Elevator speech primer


A well rehearsed and professional elevator speech can open doors you hadn't even known existed. It's a brief "commercial" which distills your value and personality into a focused and prepared dialogue.

However, we all know the difference between knowing what you should do and what you actually do often gets buried by the multitude of tasks which seem more concrete and immediate. Before we share our guide to help develop your elevator speech, let's break down some precursor elements and tackle each point simply and clearly.

Length

By definition, this speech must be brief and no longer than 25 - 30 seconds, approximately 80 - 90 words and seven or eight sentences.

Smile

If you aren't approachable and open to meeting someone new, you'll likely never get the chance to make anything but a forgettable impression. Relax and be confident. We often forget how powerful a positive attitude is in any relationship; business relationships are no less guided by our attraction to someone who exudes an air of presence and confidence.

Stand in front of a mirror and work on your smile. Relax your shoulders and take care to exude a warm and inviting presence.

Pay attention

As important as caring for your body language and an open approach is to be aware of the non-verbal cues others are giving you. Are their arms crossed? Do they look distressed or worried? It's probably not the right time to launch into speech about how you deployed a large scale data conversion project in time and under budget.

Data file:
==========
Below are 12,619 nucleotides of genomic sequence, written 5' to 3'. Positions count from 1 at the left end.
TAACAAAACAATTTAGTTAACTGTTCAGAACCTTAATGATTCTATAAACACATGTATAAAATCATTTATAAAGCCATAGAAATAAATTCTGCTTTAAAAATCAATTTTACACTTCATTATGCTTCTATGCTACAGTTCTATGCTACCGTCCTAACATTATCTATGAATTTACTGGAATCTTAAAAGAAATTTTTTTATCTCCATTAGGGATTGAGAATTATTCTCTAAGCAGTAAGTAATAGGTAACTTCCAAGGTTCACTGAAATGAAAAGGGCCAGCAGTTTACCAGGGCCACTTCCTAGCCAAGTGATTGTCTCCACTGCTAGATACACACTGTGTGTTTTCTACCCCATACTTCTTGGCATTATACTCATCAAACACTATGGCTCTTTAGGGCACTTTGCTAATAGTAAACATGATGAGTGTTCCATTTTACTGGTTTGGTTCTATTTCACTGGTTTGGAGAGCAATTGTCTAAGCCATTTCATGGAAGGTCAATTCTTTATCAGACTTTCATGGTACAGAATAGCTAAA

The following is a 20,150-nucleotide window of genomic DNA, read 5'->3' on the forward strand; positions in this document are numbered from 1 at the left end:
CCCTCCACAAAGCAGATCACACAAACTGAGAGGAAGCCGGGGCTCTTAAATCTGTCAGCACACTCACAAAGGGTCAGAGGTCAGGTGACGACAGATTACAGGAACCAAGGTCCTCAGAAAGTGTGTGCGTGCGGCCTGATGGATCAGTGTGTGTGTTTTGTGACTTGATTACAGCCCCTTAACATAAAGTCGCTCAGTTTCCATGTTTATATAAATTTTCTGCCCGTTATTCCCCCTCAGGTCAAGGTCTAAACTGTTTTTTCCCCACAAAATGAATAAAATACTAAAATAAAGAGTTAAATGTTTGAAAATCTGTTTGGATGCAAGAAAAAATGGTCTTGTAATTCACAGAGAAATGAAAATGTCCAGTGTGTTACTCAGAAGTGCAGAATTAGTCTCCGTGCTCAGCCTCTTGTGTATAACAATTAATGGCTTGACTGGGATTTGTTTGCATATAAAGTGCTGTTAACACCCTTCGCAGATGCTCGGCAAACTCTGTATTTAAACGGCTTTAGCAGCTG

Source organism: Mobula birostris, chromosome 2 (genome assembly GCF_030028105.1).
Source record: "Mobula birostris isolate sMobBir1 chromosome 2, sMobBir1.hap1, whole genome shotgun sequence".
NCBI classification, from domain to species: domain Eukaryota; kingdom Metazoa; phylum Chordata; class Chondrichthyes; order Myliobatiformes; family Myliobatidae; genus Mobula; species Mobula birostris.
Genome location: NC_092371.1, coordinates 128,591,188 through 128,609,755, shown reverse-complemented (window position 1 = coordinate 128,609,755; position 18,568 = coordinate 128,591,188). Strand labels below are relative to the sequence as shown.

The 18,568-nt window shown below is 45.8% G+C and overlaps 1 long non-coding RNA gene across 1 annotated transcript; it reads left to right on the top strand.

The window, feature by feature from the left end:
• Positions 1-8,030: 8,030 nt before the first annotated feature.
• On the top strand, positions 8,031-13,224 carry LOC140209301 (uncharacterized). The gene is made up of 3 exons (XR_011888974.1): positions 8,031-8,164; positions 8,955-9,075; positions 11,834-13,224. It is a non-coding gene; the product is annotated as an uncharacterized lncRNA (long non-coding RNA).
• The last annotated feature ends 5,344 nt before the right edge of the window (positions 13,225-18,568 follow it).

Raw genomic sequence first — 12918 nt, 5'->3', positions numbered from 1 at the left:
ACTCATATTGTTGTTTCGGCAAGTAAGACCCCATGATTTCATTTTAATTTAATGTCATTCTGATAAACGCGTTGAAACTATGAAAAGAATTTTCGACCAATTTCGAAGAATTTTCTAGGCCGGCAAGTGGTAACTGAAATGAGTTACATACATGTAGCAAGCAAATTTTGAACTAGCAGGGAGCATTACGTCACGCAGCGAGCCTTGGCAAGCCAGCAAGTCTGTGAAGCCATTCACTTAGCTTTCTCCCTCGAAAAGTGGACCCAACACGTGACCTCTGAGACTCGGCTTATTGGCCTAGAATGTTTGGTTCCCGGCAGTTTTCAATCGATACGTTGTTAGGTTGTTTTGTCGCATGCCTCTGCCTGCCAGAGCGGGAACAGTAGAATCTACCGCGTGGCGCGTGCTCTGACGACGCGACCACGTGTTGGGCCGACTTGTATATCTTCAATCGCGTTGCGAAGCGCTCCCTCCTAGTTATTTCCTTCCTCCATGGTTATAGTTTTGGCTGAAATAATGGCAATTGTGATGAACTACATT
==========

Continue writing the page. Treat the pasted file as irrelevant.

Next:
No one likes a salesman

It's a truism because it is rooted in our shared experience. People don't like to "be sold" but they like "buying." The key in most business conversations is to present what value, what gap, what need does your prospect have that you can help meet.

Your guide

Use the following bold topics to write concise, powerful statements which convey value and demonstrate passion or enthusiasm throughout. An example is provided in italics under the section guides.

YOU

  • Open with a statement, a hook, which grabs attention and interests your audience

  • Describe yourself and/or your company

  • Offer a personal detail

My name is Kevin Smith and I'm a wannabe marathon runner and managing partner of a personal investment company.

WHAT DO YOU DO?

  • Describe what problems you've helped solve

  • Be specific

  • Convey joy in your work

I guide my clients through their journey in meeting their short and long-term investment goals and ensure they are on track to enjoy their retirement, whether that's relaxing on the beach or managing a working retirement.

HOW WILL YOU PROVIDE VALUE?

  • What special service, product or solutions do you offer?

  • How do your unique talents speak to your company's objectives?

  • The landscape is crowded with smart and motivated business people whose aim it is to fill a niche. The best way to set yourself apart is to leave an impression that lasts far longer than your initial meeting. Don't underestimate the power of making someone smile and instilling confidence in someone they just met.

Understanding my clients by listening to what they say and how they say it helps guide my research. Talking through people's goals and formulating a plan that lets them relax and enjoy their lives keeps me going.

OPEN THE DOOR AND WRAP IT UP

The speech should end with a call to action. Are you looking for new employment opportunities? Is your goal to acquire new clients to expand business? As with any goal, if you don't know what you want, you'll never get it.

  • Offer your contact information

  • Invite them to share something

  • Always end with a smile

If you ever have a need to discuss your options with a friendly face, keep me in mind. Can I offer you my business card? What brings you here? ... It was a pleasure meeting you.

Oh yeah, don't forget to hold the open for them... but you already knew that, didn't you?


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